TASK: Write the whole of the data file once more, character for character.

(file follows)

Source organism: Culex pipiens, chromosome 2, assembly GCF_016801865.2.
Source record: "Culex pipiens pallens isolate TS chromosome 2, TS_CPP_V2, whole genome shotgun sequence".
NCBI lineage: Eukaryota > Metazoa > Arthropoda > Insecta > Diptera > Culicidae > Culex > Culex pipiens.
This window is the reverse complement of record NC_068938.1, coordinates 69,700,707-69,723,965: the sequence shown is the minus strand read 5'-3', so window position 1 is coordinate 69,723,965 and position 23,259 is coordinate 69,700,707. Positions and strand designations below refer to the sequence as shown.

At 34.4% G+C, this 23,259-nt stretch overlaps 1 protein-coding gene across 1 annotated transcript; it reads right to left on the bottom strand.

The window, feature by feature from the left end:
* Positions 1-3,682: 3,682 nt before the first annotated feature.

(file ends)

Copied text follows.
Source organism: Culex pipiens, chromosome 2, assembly GCF_016801865.2.
Source record: "Culex pipiens pallens isolate TS chromosome 2, TS_CPP_V2, whole genome shotgun sequence".
NCBI lineage: Eukaryota > Metazoa > Arthropoda > Insecta > Diptera > Culicidae > Culex > Culex pipiens.
This window is the reverse complement of record NC_068938.1, coordinates 69,700,707-69,723,965: the sequence shown is the minus strand read 5'-3', so window position 1 is coordinate 69,723,965 and position 23,259 is coordinate 69,700,707. Positions and strand designations below refer to the sequence as shown.

At 34.4% G+C, this 23,259-nt stretch overlaps 1 protein-coding gene across 1 annotated transcript; it reads right to left on the bottom strand.

The window, feature by feature from the left end:
* Positions 1-3,682: 3,682 nt before the first annotated feature.